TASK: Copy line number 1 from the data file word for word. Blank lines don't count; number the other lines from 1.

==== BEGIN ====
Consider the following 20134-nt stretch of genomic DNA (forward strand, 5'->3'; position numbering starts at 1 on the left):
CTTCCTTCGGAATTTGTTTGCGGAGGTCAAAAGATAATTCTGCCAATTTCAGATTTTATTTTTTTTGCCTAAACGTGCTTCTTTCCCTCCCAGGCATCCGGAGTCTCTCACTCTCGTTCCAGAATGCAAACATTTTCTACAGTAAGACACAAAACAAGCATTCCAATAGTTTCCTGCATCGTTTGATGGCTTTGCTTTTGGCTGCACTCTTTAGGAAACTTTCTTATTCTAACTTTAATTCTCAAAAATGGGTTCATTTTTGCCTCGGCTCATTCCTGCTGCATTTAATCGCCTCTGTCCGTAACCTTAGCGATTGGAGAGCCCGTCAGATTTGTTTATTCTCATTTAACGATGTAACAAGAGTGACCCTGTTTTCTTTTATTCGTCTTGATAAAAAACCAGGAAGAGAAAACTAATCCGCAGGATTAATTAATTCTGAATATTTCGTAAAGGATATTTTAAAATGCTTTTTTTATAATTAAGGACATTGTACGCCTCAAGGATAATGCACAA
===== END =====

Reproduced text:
Consider the following 20134-nt stretch of genomic DNA (forward strand, 5'->3'; position numbering starts at 1 on the left):